2017 in review: Metro Transit fares made simpler for all and more accessible

The year 2017 saw adjustments to Metro Transit fares aimed at making public transit easier for all to use and understand and more affordable for those in need.

0617OrcaYouthCardEvent084Youth ridership on buses, trains and streetcars increased dramatically last summer when King County Executive Dow Constantine launched a pilot program offering reduced 50-cent fares for youth paying with ORCA cards for Metro buses, to make it easier for young residents – particularly those who have limited transportation options – to take transit to jobs, internships, camps, and other activities during the summer, when youth ridership has historically declined. Sound Transit offered a reduced fare of $1 and Seattle offered $0.50 fares for the Streetcar. Metro distributed more than 11,000 free ORCA Youth cards during the promotion – twice more than originally planned. Excluding ORCA cards offered through other programs, Metro’s youth ridership increased to 376,000 boardings, up 35 percent from the previous summer. Youth ridership on Link light rail increased 42 percent while Streetcar boardings increased 25 percent.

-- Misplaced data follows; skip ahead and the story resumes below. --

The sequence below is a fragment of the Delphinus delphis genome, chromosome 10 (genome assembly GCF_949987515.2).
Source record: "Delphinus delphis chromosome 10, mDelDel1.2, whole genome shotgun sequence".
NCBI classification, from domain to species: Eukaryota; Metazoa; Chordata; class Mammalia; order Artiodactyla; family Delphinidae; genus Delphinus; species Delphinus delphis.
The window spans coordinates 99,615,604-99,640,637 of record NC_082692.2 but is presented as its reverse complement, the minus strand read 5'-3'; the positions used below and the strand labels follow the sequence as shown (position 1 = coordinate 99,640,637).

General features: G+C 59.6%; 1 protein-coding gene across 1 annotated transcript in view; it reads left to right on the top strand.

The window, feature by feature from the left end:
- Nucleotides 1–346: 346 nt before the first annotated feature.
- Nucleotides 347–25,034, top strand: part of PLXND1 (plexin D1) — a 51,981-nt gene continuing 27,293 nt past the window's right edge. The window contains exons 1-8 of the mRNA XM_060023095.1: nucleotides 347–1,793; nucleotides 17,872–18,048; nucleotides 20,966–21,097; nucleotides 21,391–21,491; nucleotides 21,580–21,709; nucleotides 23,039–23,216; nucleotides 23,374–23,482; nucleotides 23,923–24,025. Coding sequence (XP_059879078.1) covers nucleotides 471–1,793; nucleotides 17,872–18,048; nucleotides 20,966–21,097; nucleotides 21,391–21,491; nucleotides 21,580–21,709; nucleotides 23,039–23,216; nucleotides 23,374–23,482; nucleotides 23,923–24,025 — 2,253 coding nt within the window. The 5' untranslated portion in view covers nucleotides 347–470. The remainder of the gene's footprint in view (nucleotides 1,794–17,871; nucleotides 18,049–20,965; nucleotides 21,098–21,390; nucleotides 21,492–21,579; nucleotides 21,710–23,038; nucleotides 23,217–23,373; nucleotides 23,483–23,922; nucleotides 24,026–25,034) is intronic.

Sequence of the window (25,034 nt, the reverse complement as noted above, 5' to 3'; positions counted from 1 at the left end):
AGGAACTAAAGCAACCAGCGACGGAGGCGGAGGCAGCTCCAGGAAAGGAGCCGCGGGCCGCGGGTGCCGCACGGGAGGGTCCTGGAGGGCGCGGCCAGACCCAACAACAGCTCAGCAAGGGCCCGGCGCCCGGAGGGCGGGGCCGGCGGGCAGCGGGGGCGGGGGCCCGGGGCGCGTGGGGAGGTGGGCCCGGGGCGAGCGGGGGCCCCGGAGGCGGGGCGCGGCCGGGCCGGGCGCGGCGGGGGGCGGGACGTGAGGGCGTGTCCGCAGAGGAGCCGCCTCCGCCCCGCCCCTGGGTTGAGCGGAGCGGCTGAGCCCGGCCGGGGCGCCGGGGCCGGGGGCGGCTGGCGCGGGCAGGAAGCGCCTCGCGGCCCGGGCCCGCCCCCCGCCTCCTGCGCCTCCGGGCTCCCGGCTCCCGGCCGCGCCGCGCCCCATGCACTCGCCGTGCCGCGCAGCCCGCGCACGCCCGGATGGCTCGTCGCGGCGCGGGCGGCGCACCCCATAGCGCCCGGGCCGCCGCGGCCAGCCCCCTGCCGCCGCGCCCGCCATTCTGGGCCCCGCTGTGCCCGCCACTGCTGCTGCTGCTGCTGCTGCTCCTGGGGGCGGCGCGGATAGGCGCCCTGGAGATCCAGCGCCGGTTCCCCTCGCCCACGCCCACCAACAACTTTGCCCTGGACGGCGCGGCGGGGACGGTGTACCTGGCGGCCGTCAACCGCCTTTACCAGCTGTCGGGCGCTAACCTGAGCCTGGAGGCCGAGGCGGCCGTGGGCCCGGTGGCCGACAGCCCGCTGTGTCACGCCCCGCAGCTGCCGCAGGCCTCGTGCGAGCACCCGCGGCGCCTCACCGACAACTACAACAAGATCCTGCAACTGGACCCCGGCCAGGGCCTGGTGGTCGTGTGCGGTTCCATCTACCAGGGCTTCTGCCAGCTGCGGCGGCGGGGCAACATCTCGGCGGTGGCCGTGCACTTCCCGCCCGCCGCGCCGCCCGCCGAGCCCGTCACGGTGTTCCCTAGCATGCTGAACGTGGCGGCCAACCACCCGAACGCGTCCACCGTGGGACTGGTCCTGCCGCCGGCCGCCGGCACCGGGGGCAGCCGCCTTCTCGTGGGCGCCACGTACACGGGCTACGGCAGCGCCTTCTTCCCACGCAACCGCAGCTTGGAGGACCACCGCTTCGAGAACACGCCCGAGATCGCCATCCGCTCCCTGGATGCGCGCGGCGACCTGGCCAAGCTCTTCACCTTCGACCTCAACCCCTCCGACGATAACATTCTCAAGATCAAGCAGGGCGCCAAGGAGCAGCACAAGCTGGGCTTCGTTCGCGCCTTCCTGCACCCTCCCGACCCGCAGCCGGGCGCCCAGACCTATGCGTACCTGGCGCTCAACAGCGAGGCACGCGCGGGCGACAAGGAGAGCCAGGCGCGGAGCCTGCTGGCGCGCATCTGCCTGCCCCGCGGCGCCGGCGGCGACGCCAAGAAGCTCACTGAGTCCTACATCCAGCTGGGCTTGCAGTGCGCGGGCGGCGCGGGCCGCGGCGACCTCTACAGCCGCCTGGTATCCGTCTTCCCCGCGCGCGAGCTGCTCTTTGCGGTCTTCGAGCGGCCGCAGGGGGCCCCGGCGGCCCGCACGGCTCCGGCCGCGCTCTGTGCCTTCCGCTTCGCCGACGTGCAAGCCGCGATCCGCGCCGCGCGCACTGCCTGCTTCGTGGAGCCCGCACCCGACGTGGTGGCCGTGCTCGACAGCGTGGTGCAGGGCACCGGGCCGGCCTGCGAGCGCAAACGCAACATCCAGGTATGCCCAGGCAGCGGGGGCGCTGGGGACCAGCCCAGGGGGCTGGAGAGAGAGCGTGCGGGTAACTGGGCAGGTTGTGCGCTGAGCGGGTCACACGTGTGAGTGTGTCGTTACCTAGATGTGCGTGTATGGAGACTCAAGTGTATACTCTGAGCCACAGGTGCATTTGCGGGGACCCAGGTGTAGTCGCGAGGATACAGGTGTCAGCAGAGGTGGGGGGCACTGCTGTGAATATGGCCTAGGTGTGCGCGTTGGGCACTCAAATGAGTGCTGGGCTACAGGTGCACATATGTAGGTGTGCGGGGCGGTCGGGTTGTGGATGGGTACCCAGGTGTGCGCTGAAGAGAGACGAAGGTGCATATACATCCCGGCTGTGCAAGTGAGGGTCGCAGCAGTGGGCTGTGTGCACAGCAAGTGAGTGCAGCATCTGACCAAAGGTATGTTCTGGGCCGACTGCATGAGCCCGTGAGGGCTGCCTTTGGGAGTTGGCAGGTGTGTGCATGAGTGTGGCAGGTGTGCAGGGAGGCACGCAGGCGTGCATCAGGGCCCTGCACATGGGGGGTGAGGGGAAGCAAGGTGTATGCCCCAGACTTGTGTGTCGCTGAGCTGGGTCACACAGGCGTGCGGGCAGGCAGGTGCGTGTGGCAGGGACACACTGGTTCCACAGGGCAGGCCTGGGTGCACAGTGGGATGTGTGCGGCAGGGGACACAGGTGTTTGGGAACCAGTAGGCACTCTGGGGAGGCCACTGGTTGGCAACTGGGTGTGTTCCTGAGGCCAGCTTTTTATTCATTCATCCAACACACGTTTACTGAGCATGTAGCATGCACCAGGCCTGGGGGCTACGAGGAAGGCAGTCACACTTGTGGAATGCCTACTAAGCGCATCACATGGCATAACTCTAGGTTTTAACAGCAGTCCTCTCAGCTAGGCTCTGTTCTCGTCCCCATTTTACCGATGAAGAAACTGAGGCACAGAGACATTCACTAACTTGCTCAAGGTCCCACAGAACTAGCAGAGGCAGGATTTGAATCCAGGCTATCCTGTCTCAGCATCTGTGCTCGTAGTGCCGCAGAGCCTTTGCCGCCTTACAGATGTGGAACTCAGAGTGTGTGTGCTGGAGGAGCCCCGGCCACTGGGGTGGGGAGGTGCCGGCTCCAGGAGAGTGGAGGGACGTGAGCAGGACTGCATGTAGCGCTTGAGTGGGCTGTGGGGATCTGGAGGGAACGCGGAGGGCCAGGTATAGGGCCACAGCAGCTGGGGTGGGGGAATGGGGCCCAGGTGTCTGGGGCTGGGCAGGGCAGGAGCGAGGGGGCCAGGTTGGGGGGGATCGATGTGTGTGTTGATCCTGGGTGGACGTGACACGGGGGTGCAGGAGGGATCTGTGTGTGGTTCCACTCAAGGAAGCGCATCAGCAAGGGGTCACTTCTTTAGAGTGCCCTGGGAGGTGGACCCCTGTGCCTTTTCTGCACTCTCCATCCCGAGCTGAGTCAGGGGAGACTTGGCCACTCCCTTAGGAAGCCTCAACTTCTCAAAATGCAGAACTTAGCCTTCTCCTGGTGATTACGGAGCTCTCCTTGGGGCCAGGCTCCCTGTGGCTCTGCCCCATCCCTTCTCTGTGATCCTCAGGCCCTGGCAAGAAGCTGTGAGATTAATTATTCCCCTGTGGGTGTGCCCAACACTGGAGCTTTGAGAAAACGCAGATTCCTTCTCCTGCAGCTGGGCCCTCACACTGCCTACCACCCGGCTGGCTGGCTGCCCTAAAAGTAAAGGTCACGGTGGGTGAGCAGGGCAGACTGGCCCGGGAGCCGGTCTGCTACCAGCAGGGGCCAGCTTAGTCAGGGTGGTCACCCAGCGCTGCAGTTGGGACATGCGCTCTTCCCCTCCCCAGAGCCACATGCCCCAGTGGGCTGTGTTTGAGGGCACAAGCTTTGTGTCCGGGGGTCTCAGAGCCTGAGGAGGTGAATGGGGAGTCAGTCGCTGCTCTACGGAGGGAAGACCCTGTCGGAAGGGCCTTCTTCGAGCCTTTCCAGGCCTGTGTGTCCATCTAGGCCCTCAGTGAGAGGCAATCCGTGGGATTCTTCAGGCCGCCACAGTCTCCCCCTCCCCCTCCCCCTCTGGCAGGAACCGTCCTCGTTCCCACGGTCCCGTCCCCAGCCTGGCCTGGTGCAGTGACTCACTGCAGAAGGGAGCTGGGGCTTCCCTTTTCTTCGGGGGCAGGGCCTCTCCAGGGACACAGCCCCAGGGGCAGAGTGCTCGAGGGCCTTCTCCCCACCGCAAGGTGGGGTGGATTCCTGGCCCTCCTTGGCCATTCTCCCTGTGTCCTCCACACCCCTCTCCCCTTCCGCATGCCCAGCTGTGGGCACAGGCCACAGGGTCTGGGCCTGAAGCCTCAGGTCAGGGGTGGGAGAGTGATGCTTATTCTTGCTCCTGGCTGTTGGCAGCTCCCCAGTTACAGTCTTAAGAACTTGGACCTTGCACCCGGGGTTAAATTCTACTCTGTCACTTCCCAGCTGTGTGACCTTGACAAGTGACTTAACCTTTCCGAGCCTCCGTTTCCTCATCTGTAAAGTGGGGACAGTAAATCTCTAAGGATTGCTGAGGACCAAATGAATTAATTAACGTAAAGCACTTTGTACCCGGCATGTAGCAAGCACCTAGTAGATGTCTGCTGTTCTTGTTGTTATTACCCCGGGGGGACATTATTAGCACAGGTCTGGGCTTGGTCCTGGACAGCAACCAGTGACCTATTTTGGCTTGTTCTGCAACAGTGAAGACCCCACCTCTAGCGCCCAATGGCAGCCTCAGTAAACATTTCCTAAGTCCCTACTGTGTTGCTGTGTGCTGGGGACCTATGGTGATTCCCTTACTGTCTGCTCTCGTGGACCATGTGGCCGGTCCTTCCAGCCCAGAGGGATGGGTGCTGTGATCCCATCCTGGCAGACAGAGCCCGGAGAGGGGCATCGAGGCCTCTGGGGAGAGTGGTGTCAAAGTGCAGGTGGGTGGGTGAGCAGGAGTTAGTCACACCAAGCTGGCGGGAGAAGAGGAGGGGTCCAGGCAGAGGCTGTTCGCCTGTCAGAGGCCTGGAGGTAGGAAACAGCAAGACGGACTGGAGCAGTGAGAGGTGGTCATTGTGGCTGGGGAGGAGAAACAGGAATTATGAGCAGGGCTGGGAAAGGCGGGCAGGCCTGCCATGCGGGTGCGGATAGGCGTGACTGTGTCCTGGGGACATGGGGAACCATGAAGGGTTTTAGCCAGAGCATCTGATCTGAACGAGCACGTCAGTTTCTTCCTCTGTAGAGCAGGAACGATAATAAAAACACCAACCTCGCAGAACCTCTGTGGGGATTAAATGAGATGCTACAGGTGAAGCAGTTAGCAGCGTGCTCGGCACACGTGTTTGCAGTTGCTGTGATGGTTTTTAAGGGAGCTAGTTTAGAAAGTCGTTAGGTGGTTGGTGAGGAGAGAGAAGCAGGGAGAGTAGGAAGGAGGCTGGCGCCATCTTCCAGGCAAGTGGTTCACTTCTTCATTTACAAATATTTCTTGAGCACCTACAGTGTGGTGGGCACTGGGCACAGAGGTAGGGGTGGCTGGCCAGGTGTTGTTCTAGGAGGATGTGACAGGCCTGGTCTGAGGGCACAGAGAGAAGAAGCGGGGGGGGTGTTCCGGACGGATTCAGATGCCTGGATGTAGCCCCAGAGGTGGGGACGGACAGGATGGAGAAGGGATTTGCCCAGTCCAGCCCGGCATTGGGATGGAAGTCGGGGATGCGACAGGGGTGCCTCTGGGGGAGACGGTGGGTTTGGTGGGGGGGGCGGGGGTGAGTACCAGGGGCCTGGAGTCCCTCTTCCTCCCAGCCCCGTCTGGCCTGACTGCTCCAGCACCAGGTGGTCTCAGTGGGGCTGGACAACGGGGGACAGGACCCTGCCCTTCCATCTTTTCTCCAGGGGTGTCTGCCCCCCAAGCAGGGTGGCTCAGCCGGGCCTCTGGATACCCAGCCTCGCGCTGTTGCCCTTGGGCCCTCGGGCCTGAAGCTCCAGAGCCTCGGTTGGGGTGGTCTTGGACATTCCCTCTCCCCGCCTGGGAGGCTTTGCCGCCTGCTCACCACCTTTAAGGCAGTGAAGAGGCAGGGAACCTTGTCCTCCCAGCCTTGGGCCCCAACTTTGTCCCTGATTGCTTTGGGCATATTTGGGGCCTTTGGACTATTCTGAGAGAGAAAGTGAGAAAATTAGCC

Executive Dow Constantine announced a proposal in August to simplify Metro’s fares. Starting in July 2018, all regular adult fare Metro customers will pay $2.75 to ride the bus, no matter how far or what time they are traveling, thanks to adoption of the Executive’s proposal by the King County Council. The change will replace a fare structure that is one of the most complex in the nation, and eliminate surcharges for customers who trorca-pass-tap-faresavel across zones or during peak commute hours. About 65 percent of Metro customers will see no change or a fare reduction as result.

Metro developed the proposal after hearing customer feedback in support of simpler fare system.  Discount fares for those who qualify for ORCA LIFT, youth, senior and disabled fares will not be affected. The King County Council also adopted the Executive’s proposal to increase funds available to a program that enables human service agencies to purchase bus tickets for their low or no-income clients.

Speaking of ORCA LIFT, the nation’s leading reduced-fare program for transit passengers who earn a lower income was recognized for its innovation with a Puget Sound Regional Council VISION 2040 award. “You have created a program that works,” said Josh Brown, Executive Director of PSRC, in October. “You’ve made it easy for people to sign up and use the transit system seamlessly with all users.” Launched by Executive Constantine in orca_lift_stacked_logo_color_400x2422015, ORCA LIFT has recorded more than 12.5 million Metro boardings. Much of its continued success is due to the innovative partnership between Metro and Public Health – Seattle & King County, tapping into the effective network of community partners that King County created to help 200,000 people sign up for affordable health care.

Thanks to all our riders for a great 2017. Here’s looking forward to the new year.